Though Cameron is the first to say that their study is not necessarily representative of the general public because the sample population “tilts white and liberal, people in their mid-thirties, somewhat educated,” these studies suggest “we may have more control and flexible choice over when and for whom we feel empathy,” he says.


Zaki suggests we have an essential, automatic component to empathy—a built-in biological leaning toward caring for the suffering of others—but that our empathetic response is at the same time highly contextual. In the "tightrope" study, Zaki notes that in children, experience sharing—when we take on the feelings and even movements of others—may initially develop as an "undifferentiated response" to the emotions, he writes. "However, over time, children learn and internalize social rules, such as group membership, that produce motives to feel empathy in some cases but not others.”

Cameron suggests this is another avenue around which they could build experiments. “We could look at perceptions of social norms of those around you," he says. "Do your friends and family value empathy?”

And of course, one can’t ignore the effects of media—social and otherwise—we're all so relentlessly exposed to now. “With social media you have more demands on your empathy from the sheer amount of information about others’ lives presented to you,” says Cameron. “It may force us to be more strategic about when to feel empathy.”

Most interesting, however, is the plasticity of empathy, which appears to be highly susceptible to expectation and suggestion. “If our effect did generalize, one thing it does suggest is that what you think empathy is going to be like might matter quite a bit,” Cameron says. “If I tell you [empathy] is a renewable resource, not limited, something self-fulfilling and regenerative, you might make essentially different decisions on how to approach your empathy—and potentially be more expansive.”

Penn Vet Working Dog Center
Stones, Bones, and Wrecks
New Program Trains Dogs to Sniff Out Art Smugglers
Penn Vet Working Dog Center
Penn Vet Working Dog Center

Soon, the dogs you see sniffing out contraband at airports may not be searching for drugs or smuggled Spanish ham. They might be looking for stolen treasures.

K-9 Artifact Finders, a new collaboration between New Hampshire-based cultural heritage law firm Red Arch and the University of Pennsylvania, is training dogs to root out stolen antiquities looted from archaeological sites and museums. The dogs would be stopping them at borders before the items can be sold elsewhere on the black market.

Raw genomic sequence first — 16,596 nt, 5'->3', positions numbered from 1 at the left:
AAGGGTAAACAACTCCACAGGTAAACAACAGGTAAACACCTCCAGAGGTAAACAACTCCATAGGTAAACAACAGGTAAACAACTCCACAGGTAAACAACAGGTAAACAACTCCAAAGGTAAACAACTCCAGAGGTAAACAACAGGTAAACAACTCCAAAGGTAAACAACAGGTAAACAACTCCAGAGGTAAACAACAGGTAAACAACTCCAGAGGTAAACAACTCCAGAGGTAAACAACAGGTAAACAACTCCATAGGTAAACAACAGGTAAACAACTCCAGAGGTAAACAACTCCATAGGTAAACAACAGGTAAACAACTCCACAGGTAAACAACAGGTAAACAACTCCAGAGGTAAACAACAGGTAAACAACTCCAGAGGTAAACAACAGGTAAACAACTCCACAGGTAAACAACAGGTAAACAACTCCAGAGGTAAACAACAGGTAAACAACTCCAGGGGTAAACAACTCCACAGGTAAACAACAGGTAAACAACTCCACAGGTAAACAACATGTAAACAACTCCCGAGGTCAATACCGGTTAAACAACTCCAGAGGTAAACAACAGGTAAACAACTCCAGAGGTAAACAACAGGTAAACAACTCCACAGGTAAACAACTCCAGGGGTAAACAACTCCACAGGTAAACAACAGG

The illegal antiquities trade nets more than $3 billion per year around the world, and trafficking hits countries dealing with ongoing conflict, like Syria and Iraq today, particularly hard. By one estimate, around half a million artifacts were stolen from museums and archaeological sites throughout Iraq between 2003 and 2005 alone. (Famously, the craft-supply chain Hobby Lobby was fined $3 million in 2017 for buying thousands of ancient artifacts looted from Iraq.) In Syria, the Islamic State has been known to loot and sell ancient artifacts including statues, jewelry, and art to fund its operations.

But the problem spans across the world. Between 2007 and 2016, U.S. Customs and Border Control discovered more than 7800 cultural artifacts in the U.S. looted from 30 different countries.

A yellow Lab sniffs a metal cage designed to train dogs on scent detection.
Penn Vet Working Dog Center

K-9 Artifact Finders is the brainchild of Rick St. Hilaire, the executive director of Red Arch. His non-profit firm researches cultural heritage property law and preservation policy, including studying archaeological site looting and antiquities trafficking. Back in 2015, St. Hilaire was reading an article about a working dog trained to sniff out electronics that was able to find USB drives, SD cards, and other data storage devices. He wondered, if dogs could be trained to identify the scents of inorganic materials that make up electronics, could they be trained to sniff out ancient pottery?

To find out, St. Hilaire tells Mental Floss, he contacted the Penn Vet Working Dog Center, a research and training center for detection dogs. In December 2017, Red Arch, the Working Dog Center, and the Penn Museum (which is providing the artifacts to train the dogs) launched K-9 Artifact Finders, and in late January 2018, the five dogs selected for the project began their training, starting with learning the distinct smell of ancient pottery.

“Our theory is, it is a porous material that’s going to have a lot more odor than, say, a metal,” says Cindy Otto, the executive director of the Penn Vet Working Dog Center and the project’s principal investigator.